ST. GEORGE — Two Dixie State University employees have invented a better “mousetrap” with the goal of killing bacteria and viruses found is security bins used for carry-on items taken aboard airliners.
Wayne Provost, DSU’s director of Innovation, Guidance & Solutions, and Professor William Christensen’s design uses high-intensity pulsed ultraviolet light that will clean the empty bins preventing cross-contamination from the belongings of one airline passenger to another.
When empty, the bins are treated by the patent-pending system that will kill harmful bacteria and viruses such as the coronavirus.
While there is little a traveler can do to reduce their health risk from these bins, the inventors who have formed a St. George-based company, Steribin, LLC., believe they have a solution.
A local investor in Steribin and CEO of the company, Jon Cole, said this device has the potential to drastically reduce the spread of bacteria and viruses in airports around the world.
“We have done a proof in concept and our own laboratory testing with Dixie State University,” Cole said. “When we tested bins, within a matter of seconds we were able to kill all of the bacteria found on the bins.”
The system will sit in the security line, and after airline passengers take their items out of the bin, it will pass through and disinfect empty bins for nearly immediate reuse.
About a year ago, the media began reporting on germs found in airport security bins such as E-coli, streptococcus and the common flu virus. It is estimated that about 1-in-5 people flying on an airplane will get sick.
“This is something that has really been brought to people’s attention that you can get sick,” Cole said. “You have to put your things in these bins. You have to touch them, which increases the chance of spreading harmful bacteria and viruses.”
The system still under development, and the prototype is about two weeks away from completion.
“We’ve started making introductions with government regulatory bodies such as the Transportation Security Administration,” Cole said. “We have kind of a long road ahead, but we are starting to get a lot of traction as people here about what we are doing.”
While the timing has coincided with the outbreak of the coronavirus, that was not the intention behind the design. The device has been one year in product development, long before COVID-19 became a household word.
Although the Coronavirus is the newest viral threat, health care officials say there have been others in the past.
This speaks to the larger issue, Cole said, with outbreaks of Asian Flu, Zika, Ebola, SARS, MERS and the Hantavirus, some of the most deadly viruses in the past few decades.
“We see this as system as a great opportunity to help the general public, reduce the spread of germs,” he said. “We see this as a global need and a really new venture.”
It’s been a couple of months since the coronavirus made its first public appearance in Wuhan, China. Since then, the virus has spread to humans, hopped international borders is now found in 80 countries, infecting more than 80,000 people and killing more than 2,800 worldwide.
The U.S. death toll climbed to 11 with deaths in Washington and California in recent days.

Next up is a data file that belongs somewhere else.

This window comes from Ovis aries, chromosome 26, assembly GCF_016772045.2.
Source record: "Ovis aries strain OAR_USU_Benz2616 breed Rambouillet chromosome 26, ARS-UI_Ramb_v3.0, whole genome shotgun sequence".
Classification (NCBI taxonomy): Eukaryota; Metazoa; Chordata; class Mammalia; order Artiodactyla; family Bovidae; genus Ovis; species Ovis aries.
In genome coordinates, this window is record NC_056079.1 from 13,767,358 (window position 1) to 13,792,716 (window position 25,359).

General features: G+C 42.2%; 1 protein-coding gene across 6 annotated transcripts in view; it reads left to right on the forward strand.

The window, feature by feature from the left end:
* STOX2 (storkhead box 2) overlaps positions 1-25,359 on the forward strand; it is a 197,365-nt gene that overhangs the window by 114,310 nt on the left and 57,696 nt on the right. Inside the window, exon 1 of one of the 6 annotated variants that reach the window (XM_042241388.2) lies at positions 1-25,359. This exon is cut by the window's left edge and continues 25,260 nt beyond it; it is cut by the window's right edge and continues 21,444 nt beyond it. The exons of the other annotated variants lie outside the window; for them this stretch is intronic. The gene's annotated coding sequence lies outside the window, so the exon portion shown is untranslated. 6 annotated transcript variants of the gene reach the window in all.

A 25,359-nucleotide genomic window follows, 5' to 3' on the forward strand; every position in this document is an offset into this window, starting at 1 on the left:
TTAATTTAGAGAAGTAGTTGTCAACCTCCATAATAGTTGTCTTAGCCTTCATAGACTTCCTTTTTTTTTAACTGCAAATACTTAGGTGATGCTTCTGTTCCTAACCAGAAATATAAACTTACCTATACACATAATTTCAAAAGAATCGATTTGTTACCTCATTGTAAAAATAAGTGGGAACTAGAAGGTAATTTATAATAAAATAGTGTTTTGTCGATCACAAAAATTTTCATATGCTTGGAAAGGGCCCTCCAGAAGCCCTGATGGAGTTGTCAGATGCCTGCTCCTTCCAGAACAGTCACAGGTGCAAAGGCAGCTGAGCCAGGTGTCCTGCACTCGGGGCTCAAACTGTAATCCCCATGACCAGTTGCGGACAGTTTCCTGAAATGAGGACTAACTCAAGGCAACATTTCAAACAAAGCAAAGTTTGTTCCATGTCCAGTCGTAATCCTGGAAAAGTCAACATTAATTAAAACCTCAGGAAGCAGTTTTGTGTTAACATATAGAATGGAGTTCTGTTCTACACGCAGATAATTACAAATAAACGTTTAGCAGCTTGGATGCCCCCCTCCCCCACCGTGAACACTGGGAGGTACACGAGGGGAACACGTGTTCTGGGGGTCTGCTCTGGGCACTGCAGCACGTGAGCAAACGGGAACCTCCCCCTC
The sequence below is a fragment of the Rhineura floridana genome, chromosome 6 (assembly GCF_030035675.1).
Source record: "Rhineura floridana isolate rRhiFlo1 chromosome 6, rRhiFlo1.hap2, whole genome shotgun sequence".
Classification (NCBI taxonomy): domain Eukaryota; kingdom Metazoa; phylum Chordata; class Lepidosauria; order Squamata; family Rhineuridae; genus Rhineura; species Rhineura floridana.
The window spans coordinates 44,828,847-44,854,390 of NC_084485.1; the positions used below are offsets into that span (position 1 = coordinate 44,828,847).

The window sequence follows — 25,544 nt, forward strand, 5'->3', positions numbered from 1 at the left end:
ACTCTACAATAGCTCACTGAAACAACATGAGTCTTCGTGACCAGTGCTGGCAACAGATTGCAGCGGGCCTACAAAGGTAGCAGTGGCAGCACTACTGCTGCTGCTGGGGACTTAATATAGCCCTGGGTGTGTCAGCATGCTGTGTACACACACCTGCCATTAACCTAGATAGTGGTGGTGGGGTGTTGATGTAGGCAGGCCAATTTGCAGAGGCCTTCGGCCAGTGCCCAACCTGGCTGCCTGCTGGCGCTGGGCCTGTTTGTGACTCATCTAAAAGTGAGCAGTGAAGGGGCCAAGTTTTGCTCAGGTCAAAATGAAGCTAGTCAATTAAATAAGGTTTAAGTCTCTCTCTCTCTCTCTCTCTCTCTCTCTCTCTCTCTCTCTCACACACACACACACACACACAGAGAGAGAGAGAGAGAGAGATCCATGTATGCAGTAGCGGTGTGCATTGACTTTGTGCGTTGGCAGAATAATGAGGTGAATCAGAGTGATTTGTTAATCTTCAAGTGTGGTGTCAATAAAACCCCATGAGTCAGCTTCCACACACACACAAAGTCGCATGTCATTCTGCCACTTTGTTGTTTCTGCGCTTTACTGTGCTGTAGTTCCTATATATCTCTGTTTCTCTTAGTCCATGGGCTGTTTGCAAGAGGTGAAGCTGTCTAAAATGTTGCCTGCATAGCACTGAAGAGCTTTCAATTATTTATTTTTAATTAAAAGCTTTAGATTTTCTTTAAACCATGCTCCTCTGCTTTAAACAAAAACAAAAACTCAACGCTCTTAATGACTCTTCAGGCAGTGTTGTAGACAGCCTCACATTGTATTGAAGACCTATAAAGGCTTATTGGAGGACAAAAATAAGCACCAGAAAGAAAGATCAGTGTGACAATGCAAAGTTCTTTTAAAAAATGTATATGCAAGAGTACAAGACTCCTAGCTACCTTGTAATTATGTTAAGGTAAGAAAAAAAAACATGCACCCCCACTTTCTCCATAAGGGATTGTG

The latest data from the Centers for Disease Control and Prevention lists 129 confirmed and presumed cases in the United States.
“Think about it,” Cole said. “Things that you step in, or what other people step, contaminate airport bins when you put your shoes in them. Everything else like baby bottles and other things can spread germs. It gives me the heebie-jeebies.”
Although initially designed for security lines, the device can be scaled up to treat luggage trollies that load into the belly of the airplane.
While health officials say it’s easier to treat viruses than bacterial infections because of their small size, the Steribin system works differently.
“This affects anything that is DNA based,” Cole said. “The high-intensity light is so powerful that within a few seconds is able to kill anything that is a growing microorganism. It kills at the DNA strand.”
Although ultraviolet light has been used to sanitize things such as water, which can take time on a municipal level, the use of the pulse system employs several rapid second exposures that speed up the time to treat items.
While the device is shealed, there are no environmental hazards, Cole said.
“Even in a time when people are panicking over the coronavirus, there will always be germs in airport security bins that will make people sick, and that’s what we are trying to prevent,” he said.
Steribin’s prototype has been possible through the company’s relationship with the Atwood Innovation Plaza.
In addition to a Makerspace, Atwood Innovation Plaza is home to the Business Resource Center, which supports the creation and growth of local companies.
Through business counseling and support, residents can take an idea or prototype and launch an LLC, secure a patent or trademark, pitch for funding, write a business plan, create a marketing strategy and scale a business.
The Business Resource Center and Makerspace produce a one-stop-shop for local innovators.
Steribin will donate a portion of its profits to Dixie State University’s Innovation Foundation to help fuel additional innovation and growth in the St. George area.
“The beauty of Atwood Plaza, there are the resources there for testing, the Makerspce studio and community outreach,” Cole said. “It’s absolutely fantastic to be there.”
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